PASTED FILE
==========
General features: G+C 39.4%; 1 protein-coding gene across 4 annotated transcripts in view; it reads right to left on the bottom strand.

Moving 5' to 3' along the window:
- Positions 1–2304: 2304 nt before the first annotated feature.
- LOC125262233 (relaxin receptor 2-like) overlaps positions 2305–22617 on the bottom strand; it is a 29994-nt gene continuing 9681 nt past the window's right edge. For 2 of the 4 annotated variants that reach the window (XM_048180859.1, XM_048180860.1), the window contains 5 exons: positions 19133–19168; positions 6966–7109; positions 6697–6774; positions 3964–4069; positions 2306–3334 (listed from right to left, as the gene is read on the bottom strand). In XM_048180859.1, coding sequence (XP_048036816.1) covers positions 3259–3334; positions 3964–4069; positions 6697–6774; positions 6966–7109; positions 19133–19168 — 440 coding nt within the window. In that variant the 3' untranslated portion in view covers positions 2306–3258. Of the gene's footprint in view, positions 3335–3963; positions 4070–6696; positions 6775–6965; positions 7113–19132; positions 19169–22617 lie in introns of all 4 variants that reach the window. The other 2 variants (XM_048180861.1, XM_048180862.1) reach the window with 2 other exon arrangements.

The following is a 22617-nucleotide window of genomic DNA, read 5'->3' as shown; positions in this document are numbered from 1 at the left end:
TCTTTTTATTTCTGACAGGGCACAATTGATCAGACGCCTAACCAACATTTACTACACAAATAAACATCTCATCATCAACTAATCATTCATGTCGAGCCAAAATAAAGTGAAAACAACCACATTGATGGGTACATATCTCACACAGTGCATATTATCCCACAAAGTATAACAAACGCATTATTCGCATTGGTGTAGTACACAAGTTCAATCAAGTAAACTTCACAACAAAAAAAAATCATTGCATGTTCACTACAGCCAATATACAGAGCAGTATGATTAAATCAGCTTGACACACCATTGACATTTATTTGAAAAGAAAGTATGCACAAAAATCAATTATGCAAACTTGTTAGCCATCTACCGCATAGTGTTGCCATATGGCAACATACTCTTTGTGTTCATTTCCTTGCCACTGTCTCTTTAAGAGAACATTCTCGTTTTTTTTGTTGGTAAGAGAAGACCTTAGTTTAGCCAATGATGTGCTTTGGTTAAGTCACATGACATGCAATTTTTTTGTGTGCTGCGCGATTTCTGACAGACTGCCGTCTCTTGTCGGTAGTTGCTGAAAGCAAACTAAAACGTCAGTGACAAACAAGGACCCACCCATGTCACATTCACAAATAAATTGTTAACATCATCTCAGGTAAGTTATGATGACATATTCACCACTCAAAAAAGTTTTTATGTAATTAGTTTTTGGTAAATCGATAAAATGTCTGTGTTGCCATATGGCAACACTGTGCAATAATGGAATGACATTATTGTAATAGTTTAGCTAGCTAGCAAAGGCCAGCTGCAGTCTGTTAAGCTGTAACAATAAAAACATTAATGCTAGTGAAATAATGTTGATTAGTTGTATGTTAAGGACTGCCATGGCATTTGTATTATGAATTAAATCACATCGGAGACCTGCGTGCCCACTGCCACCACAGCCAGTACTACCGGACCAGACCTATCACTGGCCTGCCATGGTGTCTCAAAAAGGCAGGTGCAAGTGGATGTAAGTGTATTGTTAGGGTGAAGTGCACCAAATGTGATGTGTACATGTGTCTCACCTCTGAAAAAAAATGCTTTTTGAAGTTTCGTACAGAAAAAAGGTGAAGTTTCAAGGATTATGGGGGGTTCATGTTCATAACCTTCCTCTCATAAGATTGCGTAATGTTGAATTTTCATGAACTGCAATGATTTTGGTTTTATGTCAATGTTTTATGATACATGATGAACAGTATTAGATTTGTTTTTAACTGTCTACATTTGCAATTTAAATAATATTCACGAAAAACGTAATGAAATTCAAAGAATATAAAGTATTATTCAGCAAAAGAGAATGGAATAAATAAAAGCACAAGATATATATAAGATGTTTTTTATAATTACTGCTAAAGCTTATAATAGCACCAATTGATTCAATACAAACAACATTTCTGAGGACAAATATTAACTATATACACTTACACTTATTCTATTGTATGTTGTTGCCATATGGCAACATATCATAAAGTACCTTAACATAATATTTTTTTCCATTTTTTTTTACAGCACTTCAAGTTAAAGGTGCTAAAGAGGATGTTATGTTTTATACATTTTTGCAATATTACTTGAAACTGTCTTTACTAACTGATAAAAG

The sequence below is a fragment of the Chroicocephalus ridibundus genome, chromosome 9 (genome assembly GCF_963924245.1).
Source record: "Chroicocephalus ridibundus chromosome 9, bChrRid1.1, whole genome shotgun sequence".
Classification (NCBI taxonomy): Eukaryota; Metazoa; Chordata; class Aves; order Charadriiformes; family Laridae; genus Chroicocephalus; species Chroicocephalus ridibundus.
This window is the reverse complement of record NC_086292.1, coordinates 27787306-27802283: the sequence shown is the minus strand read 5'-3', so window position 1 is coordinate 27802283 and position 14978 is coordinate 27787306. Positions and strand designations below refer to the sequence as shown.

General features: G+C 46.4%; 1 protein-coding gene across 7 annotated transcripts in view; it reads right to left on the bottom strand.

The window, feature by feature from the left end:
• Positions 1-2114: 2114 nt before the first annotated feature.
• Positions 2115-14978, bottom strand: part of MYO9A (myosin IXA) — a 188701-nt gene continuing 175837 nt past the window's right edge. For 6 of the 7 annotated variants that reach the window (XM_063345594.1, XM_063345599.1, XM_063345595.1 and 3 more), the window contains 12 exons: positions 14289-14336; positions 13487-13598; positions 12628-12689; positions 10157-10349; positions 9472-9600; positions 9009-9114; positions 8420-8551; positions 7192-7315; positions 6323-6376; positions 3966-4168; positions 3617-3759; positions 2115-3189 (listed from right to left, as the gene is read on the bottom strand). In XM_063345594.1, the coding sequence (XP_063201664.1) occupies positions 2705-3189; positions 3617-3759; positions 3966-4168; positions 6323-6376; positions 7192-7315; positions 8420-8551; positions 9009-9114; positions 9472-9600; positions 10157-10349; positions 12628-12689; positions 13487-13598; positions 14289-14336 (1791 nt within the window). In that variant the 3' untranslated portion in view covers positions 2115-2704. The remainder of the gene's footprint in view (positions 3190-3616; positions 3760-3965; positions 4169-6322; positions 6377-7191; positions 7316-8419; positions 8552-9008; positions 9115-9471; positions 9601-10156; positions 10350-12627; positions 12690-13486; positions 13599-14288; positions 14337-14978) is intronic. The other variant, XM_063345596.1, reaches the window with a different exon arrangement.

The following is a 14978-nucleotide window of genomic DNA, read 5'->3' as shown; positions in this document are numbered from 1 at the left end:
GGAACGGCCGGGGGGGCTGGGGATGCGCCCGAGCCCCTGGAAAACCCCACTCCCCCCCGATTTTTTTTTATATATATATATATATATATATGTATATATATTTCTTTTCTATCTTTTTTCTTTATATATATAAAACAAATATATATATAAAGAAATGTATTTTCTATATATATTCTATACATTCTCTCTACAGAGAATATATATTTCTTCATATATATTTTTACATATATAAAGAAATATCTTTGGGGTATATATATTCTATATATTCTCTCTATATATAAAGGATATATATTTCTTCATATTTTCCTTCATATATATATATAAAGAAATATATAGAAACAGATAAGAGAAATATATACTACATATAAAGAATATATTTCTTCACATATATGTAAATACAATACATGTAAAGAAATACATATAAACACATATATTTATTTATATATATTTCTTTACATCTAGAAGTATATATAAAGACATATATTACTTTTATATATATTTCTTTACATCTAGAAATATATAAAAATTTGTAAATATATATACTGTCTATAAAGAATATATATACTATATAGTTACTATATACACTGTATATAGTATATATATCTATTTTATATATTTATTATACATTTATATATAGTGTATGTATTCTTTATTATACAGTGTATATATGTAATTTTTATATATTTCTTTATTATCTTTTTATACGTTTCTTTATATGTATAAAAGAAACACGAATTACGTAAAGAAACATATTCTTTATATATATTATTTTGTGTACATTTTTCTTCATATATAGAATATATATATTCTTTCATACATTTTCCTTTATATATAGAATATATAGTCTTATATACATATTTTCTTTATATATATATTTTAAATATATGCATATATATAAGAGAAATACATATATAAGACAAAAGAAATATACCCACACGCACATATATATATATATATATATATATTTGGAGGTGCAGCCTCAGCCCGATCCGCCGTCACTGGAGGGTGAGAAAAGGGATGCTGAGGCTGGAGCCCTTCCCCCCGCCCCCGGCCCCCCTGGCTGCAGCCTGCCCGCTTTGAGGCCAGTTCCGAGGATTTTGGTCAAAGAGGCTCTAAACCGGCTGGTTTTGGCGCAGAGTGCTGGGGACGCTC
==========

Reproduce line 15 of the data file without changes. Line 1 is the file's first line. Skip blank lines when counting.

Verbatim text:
The following is a 14978-nucleotide window of genomic DNA, read 5'->3' as shown; positions in this document are numbered from 1 at the left end: